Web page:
The green hydrogen economy is growing rapidly with respect to the production of renewable hydrogen to power cars, trains, ships, and planes with eco-friendly hydrogen-oxygen fuel cells. A transportation system enabled by hydrogen will require an infrastructure for the safe handling of gaseous and liquified forms of hydrogen.
Inevitably, the equipment needed for its storage will incur a certain degree of spillage and leakage of hydrogen that will find its way into the Earth’s atmosphere. This begs a number of questions: Is hydrogen a greenhouse gas? Will it impact our climate? and what action can be taken?
Is hydrogen a greenhouse gas?
It is generally believed that an atmospheric molecule can only function as a greenhouse gas if it absorbs and traps energy in the infrared region of the electromagnetic spectrum emitted from the Earth’s surface. Unlike carbon dioxide, ozone, and water, which all trap heat within the Earth’s atmosphere, hydrogen does not technically behave as a greenhouse gas in this regard. Nevertheless, as we increasingly seek to use it as a fossil fuel alternative, its indirect influences on climate change cannot be ignored.
To put the situation into perspective, the illustration below summarizes the Earth’s “hydrogen cycle”. It delineates the main natural and anthropogenic sources and sinks of hydrogen, which contribute to the overall atmospheric hydrogen budget.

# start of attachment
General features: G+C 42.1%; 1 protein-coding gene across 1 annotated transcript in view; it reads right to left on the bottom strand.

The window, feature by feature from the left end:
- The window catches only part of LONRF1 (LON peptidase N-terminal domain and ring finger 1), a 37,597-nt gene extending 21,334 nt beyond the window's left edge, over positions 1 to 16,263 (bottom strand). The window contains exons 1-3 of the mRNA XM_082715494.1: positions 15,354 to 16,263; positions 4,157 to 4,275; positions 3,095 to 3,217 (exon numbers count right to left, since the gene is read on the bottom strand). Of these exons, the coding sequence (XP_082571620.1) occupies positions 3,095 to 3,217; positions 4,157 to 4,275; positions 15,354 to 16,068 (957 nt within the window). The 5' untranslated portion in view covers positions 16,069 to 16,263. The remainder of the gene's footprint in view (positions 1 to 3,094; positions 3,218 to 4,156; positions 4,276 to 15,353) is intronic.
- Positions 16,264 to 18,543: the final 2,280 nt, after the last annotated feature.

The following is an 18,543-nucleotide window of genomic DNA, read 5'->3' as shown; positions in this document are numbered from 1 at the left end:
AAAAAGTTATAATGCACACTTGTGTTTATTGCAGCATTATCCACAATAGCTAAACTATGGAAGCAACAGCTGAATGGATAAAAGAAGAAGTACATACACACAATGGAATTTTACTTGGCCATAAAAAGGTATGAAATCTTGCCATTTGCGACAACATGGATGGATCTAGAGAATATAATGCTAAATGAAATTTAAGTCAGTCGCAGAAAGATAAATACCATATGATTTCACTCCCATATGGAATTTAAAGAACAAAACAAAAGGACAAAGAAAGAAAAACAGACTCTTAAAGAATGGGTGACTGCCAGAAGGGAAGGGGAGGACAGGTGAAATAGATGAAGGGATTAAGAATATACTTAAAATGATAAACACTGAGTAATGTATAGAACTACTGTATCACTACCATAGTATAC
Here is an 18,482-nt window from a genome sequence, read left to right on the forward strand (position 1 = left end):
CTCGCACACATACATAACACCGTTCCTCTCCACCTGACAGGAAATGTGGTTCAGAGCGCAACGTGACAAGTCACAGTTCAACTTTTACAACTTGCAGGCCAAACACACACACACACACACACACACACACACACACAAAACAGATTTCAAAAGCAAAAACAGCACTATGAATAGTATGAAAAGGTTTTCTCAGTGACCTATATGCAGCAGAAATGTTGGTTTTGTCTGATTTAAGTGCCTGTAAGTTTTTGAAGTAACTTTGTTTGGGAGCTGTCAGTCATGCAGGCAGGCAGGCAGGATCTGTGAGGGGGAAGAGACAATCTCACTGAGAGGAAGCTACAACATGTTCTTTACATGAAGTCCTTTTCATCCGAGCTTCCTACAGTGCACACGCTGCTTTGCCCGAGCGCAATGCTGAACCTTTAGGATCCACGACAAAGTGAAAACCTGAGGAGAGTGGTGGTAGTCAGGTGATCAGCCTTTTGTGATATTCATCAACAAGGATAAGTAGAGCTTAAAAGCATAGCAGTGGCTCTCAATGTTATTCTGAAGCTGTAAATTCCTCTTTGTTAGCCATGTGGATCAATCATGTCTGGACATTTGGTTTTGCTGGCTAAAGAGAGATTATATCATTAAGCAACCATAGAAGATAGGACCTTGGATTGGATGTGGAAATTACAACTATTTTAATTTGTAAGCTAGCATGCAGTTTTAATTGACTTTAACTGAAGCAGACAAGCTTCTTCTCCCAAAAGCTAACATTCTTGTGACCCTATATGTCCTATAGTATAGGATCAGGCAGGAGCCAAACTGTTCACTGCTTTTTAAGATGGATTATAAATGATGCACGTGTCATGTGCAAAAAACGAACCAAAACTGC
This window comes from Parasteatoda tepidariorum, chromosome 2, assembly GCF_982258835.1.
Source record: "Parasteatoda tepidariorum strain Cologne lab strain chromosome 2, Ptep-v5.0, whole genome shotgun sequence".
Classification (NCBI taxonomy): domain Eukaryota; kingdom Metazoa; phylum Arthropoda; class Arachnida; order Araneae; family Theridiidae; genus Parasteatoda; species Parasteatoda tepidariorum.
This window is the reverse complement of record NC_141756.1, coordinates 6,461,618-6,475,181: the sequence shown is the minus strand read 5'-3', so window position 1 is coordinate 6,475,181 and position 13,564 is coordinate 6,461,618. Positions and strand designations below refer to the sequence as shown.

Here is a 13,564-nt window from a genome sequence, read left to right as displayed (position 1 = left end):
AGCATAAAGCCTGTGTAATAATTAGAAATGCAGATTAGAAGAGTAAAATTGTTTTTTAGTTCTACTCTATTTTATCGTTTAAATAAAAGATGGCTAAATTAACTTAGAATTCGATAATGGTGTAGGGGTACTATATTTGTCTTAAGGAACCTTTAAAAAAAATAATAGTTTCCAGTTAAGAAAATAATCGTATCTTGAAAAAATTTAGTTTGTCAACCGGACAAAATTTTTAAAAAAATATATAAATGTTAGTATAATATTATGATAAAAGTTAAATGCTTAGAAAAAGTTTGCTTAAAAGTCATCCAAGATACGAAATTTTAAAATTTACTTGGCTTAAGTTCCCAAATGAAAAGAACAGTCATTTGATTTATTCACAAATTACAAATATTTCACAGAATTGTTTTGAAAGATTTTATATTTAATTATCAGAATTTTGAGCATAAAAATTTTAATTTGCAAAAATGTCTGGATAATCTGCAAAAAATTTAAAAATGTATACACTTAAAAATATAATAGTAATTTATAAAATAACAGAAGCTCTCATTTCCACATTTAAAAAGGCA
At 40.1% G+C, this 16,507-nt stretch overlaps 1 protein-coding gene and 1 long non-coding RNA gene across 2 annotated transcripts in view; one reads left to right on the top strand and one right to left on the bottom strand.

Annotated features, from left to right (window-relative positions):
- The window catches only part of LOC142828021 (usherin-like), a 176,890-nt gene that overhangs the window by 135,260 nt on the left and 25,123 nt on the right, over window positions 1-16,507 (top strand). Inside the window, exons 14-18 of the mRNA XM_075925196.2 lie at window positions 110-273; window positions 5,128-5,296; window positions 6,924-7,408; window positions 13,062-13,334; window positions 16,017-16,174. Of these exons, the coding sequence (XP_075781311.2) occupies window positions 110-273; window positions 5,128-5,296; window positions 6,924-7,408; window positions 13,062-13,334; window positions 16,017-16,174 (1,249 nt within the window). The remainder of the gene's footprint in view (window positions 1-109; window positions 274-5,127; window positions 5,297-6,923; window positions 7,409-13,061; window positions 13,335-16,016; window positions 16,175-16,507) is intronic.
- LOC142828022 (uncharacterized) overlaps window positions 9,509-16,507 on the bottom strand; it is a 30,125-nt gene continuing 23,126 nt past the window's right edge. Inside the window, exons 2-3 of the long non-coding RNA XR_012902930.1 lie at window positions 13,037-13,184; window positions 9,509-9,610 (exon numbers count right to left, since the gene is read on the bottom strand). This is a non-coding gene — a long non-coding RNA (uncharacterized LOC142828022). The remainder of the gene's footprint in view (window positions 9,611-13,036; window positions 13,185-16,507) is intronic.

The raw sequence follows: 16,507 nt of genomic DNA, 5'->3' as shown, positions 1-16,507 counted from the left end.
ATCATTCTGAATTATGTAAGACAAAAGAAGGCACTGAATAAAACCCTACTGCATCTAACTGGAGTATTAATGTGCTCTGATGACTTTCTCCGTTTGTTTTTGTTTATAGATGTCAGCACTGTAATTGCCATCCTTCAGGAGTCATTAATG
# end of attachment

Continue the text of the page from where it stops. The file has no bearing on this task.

Historically, the record shows that since the beginning of the 20th century, the concentration of hydrogen in our atmosphere has steadily increased and curiously is showing signs of plateauing today at around a part per million by volume.
There are many subtle and intertwined effects that seem to be at play to understand this behavior. They include sunlight-induced reactions of atmospheric methane and other hydrocarbons which produce hydrogen. This source of hydrogen is in competition with its depletion by soil bacteria and reaction with atmospheric free radicals. In addition, being a light molecule, some hydrogen can escape from the Earth’s atmosphere into outer space, thereby affecting the total hydrogen budget.
We don’t yet know enough
There is no doubt the hydrogen molecule is here to stay — it is gradually becoming a key player in the transition to a sustainable economy. Yet quantification of the future impact of a growing hydrogen economy on climate change is currently challenged by the dearth of observational studies and the high level of uncertainty this deficit of information generates.
As a society, we obviously do care about the indirect effect of hydrogen on our atmosphere. It is important that the observational capacity, real-time location-specific monitoring, and accuracy of the global hydrogen budget needs to be improved in a fully developed hydrogen economy, in order to negate its impact on the effects of greenhouse gas induced climate change.
Feature image credit: Appolinary Kalashnikova on Unsplash